“Victim Penalty Assessment” Court Fine Held As Constitutional

HB 1795 reduces driver's license suspensions for court fines and fees -  Oklahoma Policy Institute

In State v. Griepsma, the WA Court of Appeals held that a mandatory $500 victim penalty assessment is still not an excessive fine under the Eighth Amendment, even if it might be partially punitive.


IN 2019, a jury convicted Griepsma of six counts of third degree felony assault of a law enforcement officer and one count of third degree malicious mischief. The trial court imposed concurrent midrange sentences of 55 months for each of the assault convictions. It also imposed a current 364-day sentence for the misdemeanor, but it did not order community custody. Finally, the court imposed a mandatory $500 Victim Penalty Assessment (VPA).

Griepsma appealed imposition of the mandatory $500 VPA. He argued it was unconstitutional under the excessive fines clauses of the Eighth Amendment and the Washington State Constitution.


The Court explained that under the Eighth Amendment, “Excessive bail shall not be required, nor excessive fines imposed, nor cruel and unusual punishments inflicted.” And under the WA Constitution, “Excessive bail shall not be required, excessive fines imposed, nor cruel punishment inflicted.”  Finally, for a fine to be unconstitutional, it must be at least partially punitive and it must be excessive.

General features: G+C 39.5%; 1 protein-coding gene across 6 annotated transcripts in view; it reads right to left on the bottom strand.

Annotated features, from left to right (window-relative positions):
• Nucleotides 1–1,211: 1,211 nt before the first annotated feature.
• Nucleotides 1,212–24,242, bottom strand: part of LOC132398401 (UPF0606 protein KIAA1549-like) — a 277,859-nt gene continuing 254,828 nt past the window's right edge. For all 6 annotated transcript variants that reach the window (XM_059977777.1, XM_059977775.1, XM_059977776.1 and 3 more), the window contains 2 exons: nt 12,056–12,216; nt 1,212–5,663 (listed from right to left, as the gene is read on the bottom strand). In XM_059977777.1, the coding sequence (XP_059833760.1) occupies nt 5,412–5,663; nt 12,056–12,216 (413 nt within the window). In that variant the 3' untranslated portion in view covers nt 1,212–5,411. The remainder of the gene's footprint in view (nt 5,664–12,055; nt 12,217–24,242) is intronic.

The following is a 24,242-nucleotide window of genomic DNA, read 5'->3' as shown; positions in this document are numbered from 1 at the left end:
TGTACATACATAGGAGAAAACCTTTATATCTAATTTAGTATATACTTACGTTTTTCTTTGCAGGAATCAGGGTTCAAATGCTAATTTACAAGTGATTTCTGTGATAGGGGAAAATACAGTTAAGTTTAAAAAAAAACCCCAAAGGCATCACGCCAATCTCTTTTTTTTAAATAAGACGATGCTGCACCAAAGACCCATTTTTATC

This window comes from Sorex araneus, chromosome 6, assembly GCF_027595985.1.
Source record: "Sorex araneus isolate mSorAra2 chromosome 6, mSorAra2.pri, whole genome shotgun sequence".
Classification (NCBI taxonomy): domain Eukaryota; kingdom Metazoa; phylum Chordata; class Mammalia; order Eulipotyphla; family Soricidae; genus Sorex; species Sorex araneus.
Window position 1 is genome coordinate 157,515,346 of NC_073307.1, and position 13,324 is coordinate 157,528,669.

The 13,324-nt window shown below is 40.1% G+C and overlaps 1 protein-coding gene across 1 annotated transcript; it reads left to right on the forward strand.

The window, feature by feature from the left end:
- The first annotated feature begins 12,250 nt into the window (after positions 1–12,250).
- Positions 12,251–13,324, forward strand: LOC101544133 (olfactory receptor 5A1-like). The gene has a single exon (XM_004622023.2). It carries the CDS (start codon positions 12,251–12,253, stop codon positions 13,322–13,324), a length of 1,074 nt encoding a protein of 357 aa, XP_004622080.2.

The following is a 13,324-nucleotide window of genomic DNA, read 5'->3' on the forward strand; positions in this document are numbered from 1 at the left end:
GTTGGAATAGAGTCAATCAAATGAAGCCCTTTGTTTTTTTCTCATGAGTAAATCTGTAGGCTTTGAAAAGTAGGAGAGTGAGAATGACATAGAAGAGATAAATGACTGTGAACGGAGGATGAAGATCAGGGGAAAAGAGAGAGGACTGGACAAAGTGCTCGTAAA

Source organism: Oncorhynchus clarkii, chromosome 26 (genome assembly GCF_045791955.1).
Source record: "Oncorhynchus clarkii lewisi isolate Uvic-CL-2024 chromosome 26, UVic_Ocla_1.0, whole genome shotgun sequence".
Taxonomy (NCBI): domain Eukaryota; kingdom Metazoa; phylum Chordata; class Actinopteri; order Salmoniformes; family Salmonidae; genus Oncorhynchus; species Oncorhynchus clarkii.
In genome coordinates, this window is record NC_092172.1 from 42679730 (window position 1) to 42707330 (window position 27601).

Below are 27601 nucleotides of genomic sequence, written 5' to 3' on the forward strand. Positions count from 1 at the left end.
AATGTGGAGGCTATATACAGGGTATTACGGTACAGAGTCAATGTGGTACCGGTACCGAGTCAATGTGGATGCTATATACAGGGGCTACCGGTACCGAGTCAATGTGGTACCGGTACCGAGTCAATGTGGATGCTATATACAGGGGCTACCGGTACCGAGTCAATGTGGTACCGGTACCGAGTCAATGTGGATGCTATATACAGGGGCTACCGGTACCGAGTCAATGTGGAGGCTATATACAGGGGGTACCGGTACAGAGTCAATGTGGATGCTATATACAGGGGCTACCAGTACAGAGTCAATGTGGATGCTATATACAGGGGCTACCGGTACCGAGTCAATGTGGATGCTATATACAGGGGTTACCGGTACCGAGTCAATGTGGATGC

On appeal, Griepsma argued that the United States and Washington Supreme Court cases make clear that the VPA is at least partially punitive. In support of his argument, Griepsma pointed to Timbs v. Indiana and City of Seattle v. Long. Both cases held that in their specific circumstances, the excessive fines clause was aprtially punitive and therefore unconstitutional.

“But neither case addresses whether the VPA is subject to an excessive fines clause analysis,” said the Court of Appeals. With that, it affirmed the trial court’s imposition of the mandatory $500 VPA.

My opinion? States and municipalities are increasingly relying on fines and fees imposed on defendants by criminal courts to fund their court systems and other government operations. Rather than relying on taxes, state and local governments have opted to extract wealth from their poorest and most vulnerable citizens in the form of “criminal legal debt”—financial sanctions imposed as part of the criminal legal system.

These types of penalties are inherently regressive—that is, they have a greater impact on those who are poorer as compared to those who are richer. And such a financial sanction would be difficult for many Americans to bear. A 2020 report issued by the Federal Reserve found that nearly 40 percent of adults would be unable to immediately cover an unexpected $400 expense.

Please contact my office if you, a friend or family member are charged with a crime. Avoid resolving your criminal case by paying excessive and/or punitive court fines. Hiring an effective and competent defense attorney is the first and best step toward justice.